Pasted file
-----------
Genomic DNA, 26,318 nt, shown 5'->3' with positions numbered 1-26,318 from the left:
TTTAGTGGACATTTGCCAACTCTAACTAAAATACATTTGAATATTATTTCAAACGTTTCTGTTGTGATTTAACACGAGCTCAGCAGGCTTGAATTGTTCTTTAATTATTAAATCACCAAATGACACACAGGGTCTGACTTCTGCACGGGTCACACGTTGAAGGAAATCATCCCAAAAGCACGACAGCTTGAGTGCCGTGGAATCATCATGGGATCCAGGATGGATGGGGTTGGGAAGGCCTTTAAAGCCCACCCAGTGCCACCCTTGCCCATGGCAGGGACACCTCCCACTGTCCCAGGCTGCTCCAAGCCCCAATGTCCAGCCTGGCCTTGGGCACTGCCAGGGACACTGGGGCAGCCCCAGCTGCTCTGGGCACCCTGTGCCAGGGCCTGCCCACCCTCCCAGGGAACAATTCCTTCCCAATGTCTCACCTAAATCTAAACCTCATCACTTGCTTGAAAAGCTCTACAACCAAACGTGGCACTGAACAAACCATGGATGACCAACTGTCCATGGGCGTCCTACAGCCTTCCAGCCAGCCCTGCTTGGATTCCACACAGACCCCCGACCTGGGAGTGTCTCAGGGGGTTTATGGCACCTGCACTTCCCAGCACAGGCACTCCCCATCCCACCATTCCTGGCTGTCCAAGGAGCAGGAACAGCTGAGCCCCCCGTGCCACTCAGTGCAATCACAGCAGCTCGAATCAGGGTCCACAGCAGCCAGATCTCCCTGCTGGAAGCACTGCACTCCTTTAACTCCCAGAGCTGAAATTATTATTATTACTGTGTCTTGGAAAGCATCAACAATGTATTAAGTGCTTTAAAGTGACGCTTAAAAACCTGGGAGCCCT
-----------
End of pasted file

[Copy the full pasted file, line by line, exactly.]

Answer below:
Genomic DNA, 26,318 nt, shown 5'->3' with positions numbered 1-26,318 from the left:
TTTAGTGGACATTTGCCAACTCTAACTAAAATACATTTGAATATTATTTCAAACGTTTCTGTTGTGATTTAACACGAGCTCAGCAGGCTTGAATTGTTCTTTAATTATTAAATCACCAAATGACACACAGGGTCTGACTTCTGCACGGGTCACACGTTGAAGGAAATCATCCCAAAAGCACGACAGCTTGAGTGCCGTGGAATCATCATGGGATCCAGGATGGATGGGGTTGGGAAGGCCTTTAAAGCCCACCCAGTGCCACCCTTGCCCATGGCAGGGACACCTCCCACTGTCCCAGGCTGCTCCAAGCCCCAATGTCCAGCCTGGCCTTGGGCACTGCCAGGGACACTGGGGCAGCCCCAGCTGCTCTGGGCACCCTGTGCCAGGGCCTGCCCACCCTCCCAGGGAACAATTCCTTCCCAATGTCTCACCTAAATCTAAACCTCATCACTTGCTTGAAAAGCTCTACAACCAAACGTGGCACTGAACAAACCATGGATGACCAACTGTCCATGGGCGTCCTACAGCCTTCCAGCCAGCCCTGCTTGGATTCCACACAGACCCCCGACCTGGGAGTGTCTCAGGGGGTTTATGGCACCTGCACTTCCCAGCACAGGCACTCCCCATCCCACCATTCCTGGCTGTCCAAGGAGCAGGAACAGCTGAGCCCCCCGTGCCACTCAGTGCAATCACAGCAGCTCGAATCAGGGTCCACAGCAGCCAGATCTCCCTGCTGGAAGCACTGCACTCCTTTAACTCCCAGAGCTGAAATTATTATTATTACTGTGTCTTGGAAAGCATCAACAATGTATTAAGTGCTTTAAAGTGACGCTTAAAAACCTGGGAGCCCT